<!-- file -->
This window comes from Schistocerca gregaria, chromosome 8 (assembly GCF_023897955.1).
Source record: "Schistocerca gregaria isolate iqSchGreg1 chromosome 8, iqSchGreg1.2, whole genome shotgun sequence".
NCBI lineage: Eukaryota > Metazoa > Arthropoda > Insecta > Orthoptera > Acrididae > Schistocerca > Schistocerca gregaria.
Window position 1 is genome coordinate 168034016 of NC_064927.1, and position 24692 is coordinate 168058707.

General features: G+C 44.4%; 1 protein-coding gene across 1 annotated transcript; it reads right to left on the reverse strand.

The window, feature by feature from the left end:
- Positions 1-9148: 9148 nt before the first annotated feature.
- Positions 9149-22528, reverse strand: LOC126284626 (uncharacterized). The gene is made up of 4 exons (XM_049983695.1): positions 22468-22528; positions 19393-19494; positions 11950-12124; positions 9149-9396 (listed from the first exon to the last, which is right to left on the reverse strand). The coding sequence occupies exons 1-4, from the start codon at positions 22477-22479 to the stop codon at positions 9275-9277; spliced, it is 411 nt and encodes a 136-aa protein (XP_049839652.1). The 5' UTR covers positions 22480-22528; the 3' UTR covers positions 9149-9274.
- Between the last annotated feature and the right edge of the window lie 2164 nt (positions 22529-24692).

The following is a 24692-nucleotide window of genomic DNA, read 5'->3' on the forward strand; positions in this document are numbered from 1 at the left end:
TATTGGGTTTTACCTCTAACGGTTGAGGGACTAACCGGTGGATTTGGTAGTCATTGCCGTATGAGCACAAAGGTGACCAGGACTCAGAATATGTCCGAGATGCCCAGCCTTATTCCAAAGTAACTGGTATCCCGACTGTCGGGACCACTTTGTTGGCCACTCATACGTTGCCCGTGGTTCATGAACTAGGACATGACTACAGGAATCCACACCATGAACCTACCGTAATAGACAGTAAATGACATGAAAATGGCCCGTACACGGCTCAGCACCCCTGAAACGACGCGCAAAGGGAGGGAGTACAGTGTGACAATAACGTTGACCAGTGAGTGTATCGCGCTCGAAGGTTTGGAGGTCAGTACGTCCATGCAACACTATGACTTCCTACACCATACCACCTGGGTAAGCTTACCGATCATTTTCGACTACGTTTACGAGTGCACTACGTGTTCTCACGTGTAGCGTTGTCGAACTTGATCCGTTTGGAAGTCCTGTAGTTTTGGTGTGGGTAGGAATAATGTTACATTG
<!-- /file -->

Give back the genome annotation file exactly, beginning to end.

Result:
This window comes from Schistocerca gregaria, chromosome 8 (assembly GCF_023897955.1).
Source record: "Schistocerca gregaria isolate iqSchGreg1 chromosome 8, iqSchGreg1.2, whole genome shotgun sequence".
NCBI lineage: Eukaryota > Metazoa > Arthropoda > Insecta > Orthoptera > Acrididae > Schistocerca > Schistocerca gregaria.
Window position 1 is genome coordinate 168034016 of NC_064927.1, and position 24692 is coordinate 168058707.

General features: G+C 44.4%; 1 protein-coding gene across 1 annotated transcript; it reads right to left on the reverse strand.

The window, feature by feature from the left end:
- Positions 1-9148: 9148 nt before the first annotated feature.
- Positions 9149-22528, reverse strand: LOC126284626 (uncharacterized). The gene is made up of 4 exons (XM_049983695.1): positions 22468-22528; positions 19393-19494; positions 11950-12124; positions 9149-9396 (listed from the first exon to the last, which is right to left on the reverse strand). The coding sequence occupies exons 1-4, from the start codon at positions 22477-22479 to the stop codon at positions 9275-9277; spliced, it is 411 nt and encodes a 136-aa protein (XP_049839652.1). The 5' UTR covers positions 22480-22528; the 3' UTR covers positions 9149-9274.
- Between the last annotated feature and the right edge of the window lie 2164 nt (positions 22529-24692).

The following is a 24692-nucleotide window of genomic DNA, read 5'->3' on the forward strand; positions in this document are numbered from 1 at the left end:
TATTGGGTTTTACCTCTAACGGTTGAGGGACTAACCGGTGGATTTGGTAGTCATTGCCGTATGAGCACAAAGGTGACCAGGACTCAGAATATGTCCGAGATGCCCAGCCTTATTCCAAAGTAACTGGTATCCCGACTGTCGGGACCACTTTGTTGGCCACTCATACGTTGCCCGTGGTTCATGAACTAGGACATGACTACAGGAATCCACACCATGAACCTACCGTAATAGACAGTAAATGACATGAAAATGGCCCGTACACGGCTCAGCACCCCTGAAACGACGCGCAAAGGGAGGGAGTACAGTGTGACAATAACGTTGACCAGTGAGTGTATCGCGCTCGAAGGTTTGGAGGTCAGTACGTCCATGCAACACTATGACTTCCTACACCATACCACCTGGGTAAGCTTACCGATCATTTTCGACTACGTTTACGAGTGCACTACGTGTTCTCACGTGTAGCGTTGTCGAACTTGATCCGTTTGGAAGTCCTGTAGTTTTGGTGTGGGTAGGAATAATGTTACATTG